Mark Teahen of the Royals ain't alone. The Star reported today Teahen received a letter from a fan in Shawnee with some rather complex instructions for changing his position at the plate and he went three-for-three yesterday. Now, Teahen did not say he took the fan's suggestion. In fact, the Star writer noted sarcasm in Teahen"s voice when he described the letter. A good editor would have asked for a more specific description of Teahen's reaction before using the word "sarcasm" but I'll stop beating on that dead horse for now.
Henry Wiggen used to get two letters every day he worked. He tells us about it in the beginning of a "Ticket for a Seamstitch." "One is from a fellow in Bloomfield, N. J., saying "Luck to you and every member of the New York Mammoths," and one from a fellow in Astoria, Long Island, "I hope you blow higher than the sky, you phony."
Henry notes this on the day he receives the dauntingly long letter from the seamstress out West with a ten-dollar bill sewn to first page who intends to somehow find her way to New York for July 4th and wants Henry to get her a ticket to the game. The letter is so exhausting in detail, Henry says, she threatens to give the life history of every brick in every store in the small town she's from.
How many letters of advice from former 3-and-2 league sluggers, former high school sluggers, former college sluggers, current coaches of 14-year-old junior high league teams, do you think professional ballplayers get? It always amuses me when some cluck, to use Henry's term for fans, calls the talk show and says HE could hit better than Tony Pena, or, hedging just a bit, that any Ban Johnson League slugger could hit better than Tony Pena.
Yea, right. Right after you went back in to change your underwear once that 88-mph curveball you thought was aimed at your ribs broke across the plate. Allow me to venture a guess that no one who hasn't done it, has any idea what it is like to stand six inches away from a 95-mph heater with movement.
When I was 14 or so I batted against a pitcher who would go on to have a professional career. I got a hit. You know how I got that hit? I started my swing when he let loose of the ball, closed my eyes, and prayed the ball would be right down the gut. (He had no reason to throw it anywhere else against me...) Like magic, bat met ball, base hit up the middle. I harbor no pretension that I could do any more than listen to a major league fastball go by.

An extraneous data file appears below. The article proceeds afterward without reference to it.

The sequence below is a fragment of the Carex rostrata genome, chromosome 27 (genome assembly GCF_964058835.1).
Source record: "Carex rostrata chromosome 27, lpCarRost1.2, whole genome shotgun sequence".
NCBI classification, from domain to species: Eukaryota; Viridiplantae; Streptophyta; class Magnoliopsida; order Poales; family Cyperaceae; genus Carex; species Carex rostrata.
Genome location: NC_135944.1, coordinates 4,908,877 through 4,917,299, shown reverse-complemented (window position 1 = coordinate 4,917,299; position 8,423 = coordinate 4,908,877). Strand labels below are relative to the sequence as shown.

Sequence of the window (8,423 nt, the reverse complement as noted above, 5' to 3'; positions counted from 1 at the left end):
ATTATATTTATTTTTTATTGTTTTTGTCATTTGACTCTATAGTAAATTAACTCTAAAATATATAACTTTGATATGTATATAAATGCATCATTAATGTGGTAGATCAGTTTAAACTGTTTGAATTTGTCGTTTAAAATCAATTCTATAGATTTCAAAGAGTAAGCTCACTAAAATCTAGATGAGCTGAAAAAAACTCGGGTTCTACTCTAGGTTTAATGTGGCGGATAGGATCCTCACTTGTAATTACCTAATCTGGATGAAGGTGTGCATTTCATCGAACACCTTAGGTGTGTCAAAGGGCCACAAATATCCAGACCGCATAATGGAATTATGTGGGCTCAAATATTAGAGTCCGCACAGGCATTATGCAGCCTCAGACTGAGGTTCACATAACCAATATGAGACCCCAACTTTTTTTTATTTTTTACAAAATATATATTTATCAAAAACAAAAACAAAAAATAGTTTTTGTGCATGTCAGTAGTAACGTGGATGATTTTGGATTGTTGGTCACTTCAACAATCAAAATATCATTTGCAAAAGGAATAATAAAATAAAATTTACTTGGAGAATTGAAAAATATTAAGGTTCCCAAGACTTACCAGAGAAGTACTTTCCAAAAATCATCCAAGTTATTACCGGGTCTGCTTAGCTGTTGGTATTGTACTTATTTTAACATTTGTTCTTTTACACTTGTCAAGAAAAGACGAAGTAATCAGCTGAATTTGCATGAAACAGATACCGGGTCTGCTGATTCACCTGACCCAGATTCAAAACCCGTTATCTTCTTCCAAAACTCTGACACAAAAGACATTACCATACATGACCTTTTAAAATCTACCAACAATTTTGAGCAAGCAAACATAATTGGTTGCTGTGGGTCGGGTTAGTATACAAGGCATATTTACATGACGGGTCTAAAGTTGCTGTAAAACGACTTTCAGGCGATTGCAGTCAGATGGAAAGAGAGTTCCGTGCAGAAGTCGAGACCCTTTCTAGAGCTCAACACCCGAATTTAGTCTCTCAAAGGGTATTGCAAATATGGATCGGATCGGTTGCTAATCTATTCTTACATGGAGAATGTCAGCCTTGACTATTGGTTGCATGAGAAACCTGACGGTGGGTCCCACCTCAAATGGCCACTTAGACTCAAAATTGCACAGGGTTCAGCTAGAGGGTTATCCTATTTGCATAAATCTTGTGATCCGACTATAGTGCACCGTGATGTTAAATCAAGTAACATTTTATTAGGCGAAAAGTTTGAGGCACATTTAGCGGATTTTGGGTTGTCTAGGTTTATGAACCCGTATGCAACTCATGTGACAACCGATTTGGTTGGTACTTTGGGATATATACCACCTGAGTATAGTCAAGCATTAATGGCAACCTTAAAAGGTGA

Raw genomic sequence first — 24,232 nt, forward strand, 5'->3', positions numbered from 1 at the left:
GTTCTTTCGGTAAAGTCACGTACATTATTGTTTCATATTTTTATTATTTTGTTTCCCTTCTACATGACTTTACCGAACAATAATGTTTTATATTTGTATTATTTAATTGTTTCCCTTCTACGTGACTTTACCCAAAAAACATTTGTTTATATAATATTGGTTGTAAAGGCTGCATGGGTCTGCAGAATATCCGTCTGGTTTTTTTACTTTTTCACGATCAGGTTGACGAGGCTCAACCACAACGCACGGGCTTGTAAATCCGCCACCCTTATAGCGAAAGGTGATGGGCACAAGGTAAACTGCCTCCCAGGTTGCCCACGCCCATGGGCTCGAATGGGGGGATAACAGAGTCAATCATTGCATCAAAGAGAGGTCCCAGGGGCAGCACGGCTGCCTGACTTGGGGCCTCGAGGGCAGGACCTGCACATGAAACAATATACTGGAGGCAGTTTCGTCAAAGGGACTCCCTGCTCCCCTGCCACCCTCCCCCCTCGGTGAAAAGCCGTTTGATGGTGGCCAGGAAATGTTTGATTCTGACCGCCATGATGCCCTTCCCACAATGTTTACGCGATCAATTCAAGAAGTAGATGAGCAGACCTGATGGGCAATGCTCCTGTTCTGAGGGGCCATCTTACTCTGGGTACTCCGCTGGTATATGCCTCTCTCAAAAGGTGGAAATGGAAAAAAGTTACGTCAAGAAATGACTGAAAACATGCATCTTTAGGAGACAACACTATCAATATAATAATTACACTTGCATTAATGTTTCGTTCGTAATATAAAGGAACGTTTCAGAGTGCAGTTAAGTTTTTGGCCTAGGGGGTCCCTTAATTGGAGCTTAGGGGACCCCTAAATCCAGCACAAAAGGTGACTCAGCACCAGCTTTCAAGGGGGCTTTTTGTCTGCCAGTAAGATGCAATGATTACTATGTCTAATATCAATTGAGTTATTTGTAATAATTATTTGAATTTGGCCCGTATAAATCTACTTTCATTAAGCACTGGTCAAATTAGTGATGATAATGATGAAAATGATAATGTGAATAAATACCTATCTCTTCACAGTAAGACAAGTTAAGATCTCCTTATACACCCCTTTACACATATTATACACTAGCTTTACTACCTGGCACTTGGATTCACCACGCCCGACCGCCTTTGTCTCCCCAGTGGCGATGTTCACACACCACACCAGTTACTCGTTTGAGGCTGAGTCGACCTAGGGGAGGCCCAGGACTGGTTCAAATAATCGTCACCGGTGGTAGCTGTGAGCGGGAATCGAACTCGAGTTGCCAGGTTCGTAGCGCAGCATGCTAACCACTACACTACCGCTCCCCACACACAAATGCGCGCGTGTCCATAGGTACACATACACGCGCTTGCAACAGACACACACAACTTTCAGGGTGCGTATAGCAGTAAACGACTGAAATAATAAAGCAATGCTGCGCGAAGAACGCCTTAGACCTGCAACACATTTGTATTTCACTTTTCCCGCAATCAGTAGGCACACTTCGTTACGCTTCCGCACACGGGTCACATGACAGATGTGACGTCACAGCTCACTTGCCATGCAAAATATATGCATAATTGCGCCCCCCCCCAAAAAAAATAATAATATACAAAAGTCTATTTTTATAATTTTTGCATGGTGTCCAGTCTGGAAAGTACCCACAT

As George Brett said: The farther you get from the dirt, the easier the game is.
After reading the game story, I went to the reader comments. That's my dirty little secret. Every now and then I like to wallow in the mud at the end of the stories in the Star. It's a perverse little pleasure, like having a buddy -- which I do -- who always has a socially inappropriate joke to tell. It's titillating, forbidden, and sometimes very funny.
One writer missed the tongue in Teahen cheek. Finally, he wrote, it took a letter from a fan to get a Royals' hitter to change his approach. Fire batting coach Kevin Seitzer, he demanded, and hire the guy from Shawnee. Yessiree, Ole Roy has competition. Wonder if the boys on the afternoon talk shows, with their own 14-year-old baseball experiences, will pick up on the idea.
Another guy who signs on as something like "ratdog" or "ratface" demands to know what's wrong with Jose Guillen because he has to make a decision by noon about his fantasy team. Once again, the Star has let a reader down.
A portion of his comment reminds again of the ordeal Raul Ibanez is fighting.
Of course, you have the usual debate about whether a sweep of the Reds means anything, whether the home team is really any good or just pretenders. One writer advises the Royals players not to read all these negative comments. Good managing fella, but, unfortunately, by the time the Royals come to your warning they'll already be steeped in negativity.
One fascinating comment comes from a guy who writes he started paying attention to baseball with the birth of the Royals in 1969, being too young for the A's. He grew up a few blocks from the ballpark, he says, then he tells us his father was always too busy to take him to a game no matter much he begged. Whoa! fella, this is a public board, don't forget. He tells his dad he still loves him, however, then launches into how hard it has been to be a fan of a team so often on the losing end of its games and advises we drop the negativity and just enjoy the victory. It is really a strangely touching post.
One of my college buddies claims to have become an atheist because of the Kansas City A's. At church every Sunday morning, he says, he prayed the A's would win. Then he went home, listened to the game, and -- of course -- the boys dropped a double-header. How can there possibly be a god? he asked, long before he read Nietzche.
Lofflin -- Enjoying the bright clear sunlight after a big rain